We provide specialized treatment and diagnosis for:
- Achilles Tendon
- Ankle Instability
- Ankle Sprains
- Arthritic Foot & Ankle Care
- Athletes Foot
- Clarix Flo
- Crush Injuries
- Diabetic Foot Infections
- Diabetic Shoes
- Pediatric Foot Care
- Flat Feet
- Fungus Toenails
- Geriatric Foot Care
- Heel Spurs
- Ingrown Toenails
- Plantar Fasciitis
Our office uses state-of-the-art prescription orthotics to best meet the clinical needs of our patients. We consider both function and comfort in the design of our custom supports. Although most insurance companies do not cover the cost of custom-made orthotic devices, every attempt will be made to work with your insurance carrier. A complete biomechanical exam and actual molds are made by the doctors.
Shoe Buying Tips
- Purchase shoes towards the end of the day, when they are the most swollen.
- Always try-on both shoes and walk in the store to ensure good fit.
- Wear the same type of sock you normally wear while buying shoes.
- Buy shoes for the larger foot, if your feet are different sizes.
- The widest part of your foot should correspond to the widest part of your shoe.
- A shoe should feel comfortable in the store, they should not need to be "broken-in."
- Shop for comfort and avoid painful, trendy shoes.
- A knowledgeable shoe salesperson can help keep you comfortable, and possibly save you money with a proper fit the first time.
Shoe type is very important.
Sandals do not give feet the support and cushioning they need for sports activities. It's best to have a pair of athletic shoes for sports and recess. They don't have to be brand name or expensive. The shoe should bend near the toes, and NOT in the middle. It should be a bit stiff when you try to twist it. If you squeeze the back of the heel area on each side, it should be firm, and the bottom of the shoe under the heel should also be firm - not squishy. Shoes made from canvas won't give you as much support, also making it easier to get hurt. Leather shoes are better than man-made materials (like plastic or vinyl), since those make your feet sweat more and trap the wetness inside the shoe.
Diabetic Foot Care
We offer a special program for diabetics of all ages. Our exams are comprehensive, informational, and continually monitored. We have a multidisciplinary approach with internists, neurologists, dieticians, and orthopedic involvement.
Like all diabetic people, you should monitor your feet. If you don't, the consequences can be severe, including amputation, or worse.
Minor injuries become major emergencies before you know it. With a diabetic foot, a wound as small as a blister from wearing a shoe that's too tight can cause a lot of damage. Diabetes decreases your blood flow, so your injuries are slow to heal. When your wound is not healing, it's at risk for infection. As a diabetic, your infections spread quickly.
If you have diabetes, you should inspect your feet every day. Look for puncture wounds, bruises, pressure areas, redness, warmth, blisters, ulcers, scratches, cuts and nail problems. Get someone to help you, or use a mirror. Feel each foot for swelling. Examine between your toes. Check six major locations on the bottom of each foot: The tip of the big toe, base of the little toes, base of the middle toes, heel, outside edge of the foot and across the ball of the foot. Check for sensation in each foot.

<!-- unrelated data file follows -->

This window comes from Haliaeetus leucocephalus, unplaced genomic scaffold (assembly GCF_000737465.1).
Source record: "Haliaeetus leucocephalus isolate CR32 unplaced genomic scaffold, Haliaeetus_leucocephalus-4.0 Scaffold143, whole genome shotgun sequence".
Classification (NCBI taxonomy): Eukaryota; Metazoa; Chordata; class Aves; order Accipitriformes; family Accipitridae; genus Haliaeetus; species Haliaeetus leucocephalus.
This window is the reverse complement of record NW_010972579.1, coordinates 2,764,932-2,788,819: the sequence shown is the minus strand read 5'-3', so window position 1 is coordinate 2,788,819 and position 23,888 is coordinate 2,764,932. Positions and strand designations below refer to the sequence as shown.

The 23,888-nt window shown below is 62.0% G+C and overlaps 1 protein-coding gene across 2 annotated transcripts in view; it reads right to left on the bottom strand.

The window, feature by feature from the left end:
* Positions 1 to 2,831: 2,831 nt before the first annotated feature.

If you find any injury -- no matter how slight -- don't try to treat it yourself. Go to a doctor right away.
When your feet lose their feeling, they are at risk for becoming deformed. One way this happens is through ulcers. Open sores may become infected. Another way is the bone condition Charcot (pronounced "sharko") foot. This is one of the most serious foot problems you can face. It warps the shape of your foot when your bones fracture and disintegrate, and yet you continue to walk on it because it doesn't hurt.
A doctor may treat your diabetic foot ulcers and early phases of Charcot fractures with a total contact cast or a custom-walking boot. Surgery is considered if your deformity is too severe for a brace or shoe.
Ankle sprains are caused by an unnatural twisting or force on the ankle bones of the foot, often resulting in one or more ligaments on the outside of the ankle to be stretched or torn. If not properly treated, ankle sprains could develop into long-term problems.
Bunions are misaligned big toe joints that can become swollen and tender, causing the first joint of the big toe to slant outward, and the second joint to angle toward the other toes.
Flat feet are a common condition. In infants and toddlers, the longitudinal arch is not developed and flat feet are normal. The arch develops in childhood, and by adulthood, most people have developed normal arches.
Hammertoe is a deformity of the second, third or fourth toes. In this condition, the toe is bent at the middle joint, resembling a hammer. Left untreated, hammertoes can become inflexible and require surgery.
Diabetes and Your Feet
With a diabetic foot, a wound as small as a blister from wearing a shoe that's too tight can cause a lot of damage. Diabetes decreases blood flow, so injuries are slow to heal.
Plantar fasciitis (or heel pain) is commonly traced to an inflammation on the bottom of the foot. Our practice can evaluate arch pain, and may prescribe customized shoe inserts called orthoses to help alleviate the pain.
Corns and calluses are protective layers of compacted, dead skin cells. They are caused by repeated friction from skin rubbing against bony areas or against an irregularity in a shoe. Corns ordinarily form on the toes and calluses on the soles of the feet.
A chronic infection caused by various types of fungus, Athlete's foot is often spread in places where people go barefoot such as public showers or swimming pools.